Within the next few weeks, we will be closing the books on 2014. As is usual with this time of season, many groups and journalists are anxiously engaged in one of their favorite end-of-year pastimes: Year in review lists.
One of the more applicable year-end top ten lists for laboratories is the Center for Disease and Control Prevention (CDC) list of the top 10 public health concerns over the last year. The threats that make this list are public health challenges that have the potential to threaten all of us. It should be no surprise to anyone that the Ebola outbreak topped the list. Although the virus was confined to mostly Africa, it did affect hospitals within the United States, and still does have the potential to spread quickly to other areas of the world if proper precautions are not carried out. The ineffectiveness of antibiotics in second place on the list should also not be a surprise to regular readers of this blog. The growing power of super bacteria and our helplessness against it should be a growing concern to everyone.
However, one particular surprise entry that made the list this year is laboratory safety. In particular, the CDC made reference to their own internal issues with laboratory safety, particularly around their handling of samples that contained smallpox and anthrax. The organization noted that laboratory safety is a “continuous process” and that it had taken steps over the past year to apply important lessons regarding the tracking and management of samples.
Besides end-of-year lists, the end of December is also a good time to establish goals for the coming year. Based upon the concerns expressed by the CDC, laboratories everywhere should consider setting goals for 2015 within the following areas:
- Safety Data Sheets – Laboratory directors should set a goal to ensure that every employee within their laboratory has access to and is aware of applicable safety data sheets. This goes beyond simply making the sheets available in a binder. It should include regular and active discussions about the risks and dangers associated with chemicals in the laboratory.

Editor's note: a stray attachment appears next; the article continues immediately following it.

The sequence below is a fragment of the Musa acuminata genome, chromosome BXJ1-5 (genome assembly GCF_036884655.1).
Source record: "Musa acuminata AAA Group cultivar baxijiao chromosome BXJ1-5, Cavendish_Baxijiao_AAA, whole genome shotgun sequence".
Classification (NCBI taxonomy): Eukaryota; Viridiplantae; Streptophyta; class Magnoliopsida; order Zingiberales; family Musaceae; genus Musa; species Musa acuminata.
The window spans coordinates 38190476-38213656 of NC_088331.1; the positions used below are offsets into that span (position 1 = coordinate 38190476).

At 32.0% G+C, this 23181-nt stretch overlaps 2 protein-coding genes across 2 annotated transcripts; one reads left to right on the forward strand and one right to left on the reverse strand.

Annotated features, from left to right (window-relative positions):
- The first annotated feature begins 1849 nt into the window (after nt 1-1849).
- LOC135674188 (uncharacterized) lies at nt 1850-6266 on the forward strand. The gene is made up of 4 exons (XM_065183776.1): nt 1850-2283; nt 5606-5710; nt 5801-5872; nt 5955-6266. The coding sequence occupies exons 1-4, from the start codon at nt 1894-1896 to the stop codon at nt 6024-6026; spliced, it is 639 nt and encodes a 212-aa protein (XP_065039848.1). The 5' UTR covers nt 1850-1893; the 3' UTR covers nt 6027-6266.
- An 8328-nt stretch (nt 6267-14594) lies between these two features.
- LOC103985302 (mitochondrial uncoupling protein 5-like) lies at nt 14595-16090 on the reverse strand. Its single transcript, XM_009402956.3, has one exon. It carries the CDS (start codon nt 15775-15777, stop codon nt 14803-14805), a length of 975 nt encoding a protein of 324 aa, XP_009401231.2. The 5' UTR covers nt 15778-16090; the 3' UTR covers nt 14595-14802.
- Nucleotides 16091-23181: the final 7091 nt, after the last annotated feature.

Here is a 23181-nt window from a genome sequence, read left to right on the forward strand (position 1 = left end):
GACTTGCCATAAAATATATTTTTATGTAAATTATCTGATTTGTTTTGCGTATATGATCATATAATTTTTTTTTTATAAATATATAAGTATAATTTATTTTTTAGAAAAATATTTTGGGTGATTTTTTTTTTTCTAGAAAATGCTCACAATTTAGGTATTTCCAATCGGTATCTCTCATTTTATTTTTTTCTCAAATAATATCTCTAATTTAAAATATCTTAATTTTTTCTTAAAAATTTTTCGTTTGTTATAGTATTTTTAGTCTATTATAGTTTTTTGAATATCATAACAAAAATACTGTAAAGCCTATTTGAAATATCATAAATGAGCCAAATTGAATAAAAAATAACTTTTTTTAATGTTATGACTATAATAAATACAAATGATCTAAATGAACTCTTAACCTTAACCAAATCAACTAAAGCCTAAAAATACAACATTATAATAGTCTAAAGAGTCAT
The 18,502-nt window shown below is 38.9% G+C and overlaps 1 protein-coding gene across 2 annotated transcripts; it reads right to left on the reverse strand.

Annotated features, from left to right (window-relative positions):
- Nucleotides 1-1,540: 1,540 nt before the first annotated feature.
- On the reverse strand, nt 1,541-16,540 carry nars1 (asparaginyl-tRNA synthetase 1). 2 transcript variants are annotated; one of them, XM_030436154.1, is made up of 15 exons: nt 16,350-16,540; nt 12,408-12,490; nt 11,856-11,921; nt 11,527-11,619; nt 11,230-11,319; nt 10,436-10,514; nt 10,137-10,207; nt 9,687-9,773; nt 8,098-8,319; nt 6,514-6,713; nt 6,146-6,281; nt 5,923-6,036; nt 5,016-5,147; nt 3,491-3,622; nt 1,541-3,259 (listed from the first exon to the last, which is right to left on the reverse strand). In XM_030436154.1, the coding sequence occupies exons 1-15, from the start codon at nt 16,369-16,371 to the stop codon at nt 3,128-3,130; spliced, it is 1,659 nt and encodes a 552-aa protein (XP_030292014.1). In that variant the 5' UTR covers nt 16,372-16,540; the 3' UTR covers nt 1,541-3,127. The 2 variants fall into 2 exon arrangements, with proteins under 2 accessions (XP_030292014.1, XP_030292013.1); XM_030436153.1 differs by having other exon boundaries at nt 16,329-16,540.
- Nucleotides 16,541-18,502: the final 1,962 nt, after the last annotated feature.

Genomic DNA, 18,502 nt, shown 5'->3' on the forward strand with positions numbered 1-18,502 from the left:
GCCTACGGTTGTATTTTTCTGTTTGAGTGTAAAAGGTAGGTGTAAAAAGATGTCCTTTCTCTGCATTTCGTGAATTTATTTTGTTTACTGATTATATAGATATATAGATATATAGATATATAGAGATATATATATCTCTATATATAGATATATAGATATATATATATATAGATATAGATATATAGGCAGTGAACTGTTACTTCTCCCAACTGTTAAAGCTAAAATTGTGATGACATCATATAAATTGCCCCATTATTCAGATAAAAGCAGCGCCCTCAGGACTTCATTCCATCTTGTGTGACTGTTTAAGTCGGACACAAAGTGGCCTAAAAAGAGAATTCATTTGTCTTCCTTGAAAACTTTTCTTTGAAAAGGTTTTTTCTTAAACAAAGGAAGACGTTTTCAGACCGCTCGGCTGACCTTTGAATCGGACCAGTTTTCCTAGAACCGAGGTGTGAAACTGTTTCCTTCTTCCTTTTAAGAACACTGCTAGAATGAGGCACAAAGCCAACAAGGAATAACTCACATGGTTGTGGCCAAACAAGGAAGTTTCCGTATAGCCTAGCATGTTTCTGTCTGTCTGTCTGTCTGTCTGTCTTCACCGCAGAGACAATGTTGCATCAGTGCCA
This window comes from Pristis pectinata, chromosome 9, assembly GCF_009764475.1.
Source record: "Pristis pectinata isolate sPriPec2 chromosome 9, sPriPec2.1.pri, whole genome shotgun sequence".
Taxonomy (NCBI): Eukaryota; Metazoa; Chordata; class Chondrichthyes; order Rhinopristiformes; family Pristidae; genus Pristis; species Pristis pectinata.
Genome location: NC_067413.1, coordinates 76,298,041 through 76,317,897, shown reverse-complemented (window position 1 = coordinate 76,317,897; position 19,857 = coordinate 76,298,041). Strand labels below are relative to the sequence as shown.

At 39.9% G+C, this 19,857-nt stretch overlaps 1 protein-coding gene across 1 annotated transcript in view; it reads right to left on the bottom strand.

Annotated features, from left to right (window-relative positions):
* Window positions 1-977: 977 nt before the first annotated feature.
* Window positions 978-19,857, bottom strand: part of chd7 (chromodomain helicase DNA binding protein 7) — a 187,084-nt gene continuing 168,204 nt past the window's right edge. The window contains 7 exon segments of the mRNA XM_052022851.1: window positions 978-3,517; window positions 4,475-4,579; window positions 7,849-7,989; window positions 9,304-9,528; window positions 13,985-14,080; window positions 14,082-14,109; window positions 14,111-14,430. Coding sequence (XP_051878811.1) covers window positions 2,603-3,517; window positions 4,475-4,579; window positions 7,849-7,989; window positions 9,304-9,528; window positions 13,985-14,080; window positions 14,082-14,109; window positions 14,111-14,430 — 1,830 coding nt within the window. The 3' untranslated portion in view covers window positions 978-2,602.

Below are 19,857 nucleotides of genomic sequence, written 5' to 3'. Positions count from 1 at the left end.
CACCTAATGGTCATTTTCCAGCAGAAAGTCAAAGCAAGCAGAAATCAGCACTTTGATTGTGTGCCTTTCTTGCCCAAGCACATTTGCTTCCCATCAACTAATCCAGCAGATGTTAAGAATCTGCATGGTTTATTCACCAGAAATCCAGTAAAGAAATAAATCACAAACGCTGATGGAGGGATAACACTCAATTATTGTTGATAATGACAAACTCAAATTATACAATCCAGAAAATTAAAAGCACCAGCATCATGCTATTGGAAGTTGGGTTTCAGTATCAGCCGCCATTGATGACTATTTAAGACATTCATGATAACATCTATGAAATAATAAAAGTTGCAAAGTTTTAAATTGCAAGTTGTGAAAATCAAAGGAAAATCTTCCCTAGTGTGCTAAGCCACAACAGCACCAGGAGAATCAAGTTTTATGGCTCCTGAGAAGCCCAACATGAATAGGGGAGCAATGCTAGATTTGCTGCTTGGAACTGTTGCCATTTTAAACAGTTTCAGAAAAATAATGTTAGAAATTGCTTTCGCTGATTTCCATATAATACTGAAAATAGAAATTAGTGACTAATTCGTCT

- Chemical Tracking – On the homepage of the U.S. chemical safety board is a section called “Chemical Accidents in the News.” Under this section is a constantly scrolling list of chemicals accidents that have occurred within the United States over the past few weeks. This constantly updated list illustrates that we have room for improvement in the area of chemical safety. Laboratory goals in this area should include better tracking, management of expiration dates and disposal handling. Other goals might include investing in a chemical management system that provides lab management with more data oversight of on-site chemicals.
- Tone at the Top – Laboratory safety should not start at the grass roots level; it needs to be exemplified and demonstrated within a firm from the top down. Laboratory directors should show their support for laboratory safety by leading through example. They should be the first one to arrive at safety training sessions and safety reviews should always be discussed during executive meetings. Don’t just talk the safety talk, but walk the safety walk.
The inclusion of laboratory safety in the CDCs top ten safety concerns for 2014 confirms that efforts to improve laboratory safety have been insufficient. To truly address laboratory safety, we need to focus on providing more information to our employees, tracking the chemicals throughout the lab, and setting the right tone at the top.
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